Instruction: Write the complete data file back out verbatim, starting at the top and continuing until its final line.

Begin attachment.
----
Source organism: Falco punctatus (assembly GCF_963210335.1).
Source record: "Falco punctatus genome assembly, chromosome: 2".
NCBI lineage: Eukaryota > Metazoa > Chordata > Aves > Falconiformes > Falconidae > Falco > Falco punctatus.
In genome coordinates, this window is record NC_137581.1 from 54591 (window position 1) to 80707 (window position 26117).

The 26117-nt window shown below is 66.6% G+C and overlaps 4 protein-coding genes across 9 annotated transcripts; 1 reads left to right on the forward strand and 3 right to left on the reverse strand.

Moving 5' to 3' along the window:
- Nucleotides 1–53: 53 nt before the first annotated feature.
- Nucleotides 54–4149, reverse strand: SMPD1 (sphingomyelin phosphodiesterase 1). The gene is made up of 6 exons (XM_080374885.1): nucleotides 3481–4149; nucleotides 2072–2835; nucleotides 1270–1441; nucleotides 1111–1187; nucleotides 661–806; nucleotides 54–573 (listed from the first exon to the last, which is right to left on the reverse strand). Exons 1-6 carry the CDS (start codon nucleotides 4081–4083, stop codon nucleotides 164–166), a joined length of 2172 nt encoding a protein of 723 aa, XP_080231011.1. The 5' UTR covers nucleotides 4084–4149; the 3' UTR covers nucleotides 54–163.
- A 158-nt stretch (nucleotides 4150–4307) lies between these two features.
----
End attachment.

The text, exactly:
Source organism: Falco punctatus (assembly GCF_963210335.1).
Source record: "Falco punctatus genome assembly, chromosome: 2".
NCBI lineage: Eukaryota > Metazoa > Chordata > Aves > Falconiformes > Falconidae > Falco > Falco punctatus.
In genome coordinates, this window is record NC_137581.1 from 54591 (window position 1) to 80707 (window position 26117).

The 26117-nt window shown below is 66.6% G+C and overlaps 4 protein-coding genes across 9 annotated transcripts; 1 reads left to right on the forward strand and 3 right to left on the reverse strand.

Moving 5' to 3' along the window:
- Nucleotides 1–53: 53 nt before the first annotated feature.
- Nucleotides 54–4149, reverse strand: SMPD1 (sphingomyelin phosphodiesterase 1). The gene is made up of 6 exons (XM_080374885.1): nucleotides 3481–4149; nucleotides 2072–2835; nucleotides 1270–1441; nucleotides 1111–1187; nucleotides 661–806; nucleotides 54–573 (listed from the first exon to the last, which is right to left on the reverse strand). Exons 1-6 carry the CDS (start codon nucleotides 4081–4083, stop codon nucleotides 164–166), a joined length of 2172 nt encoding a protein of 723 aa, XP_080231011.1. The 5' UTR covers nucleotides 4084–4149; the 3' UTR covers nucleotides 54–163.
- A 158-nt stretch (nucleotides 4150–4307) lies between these two features.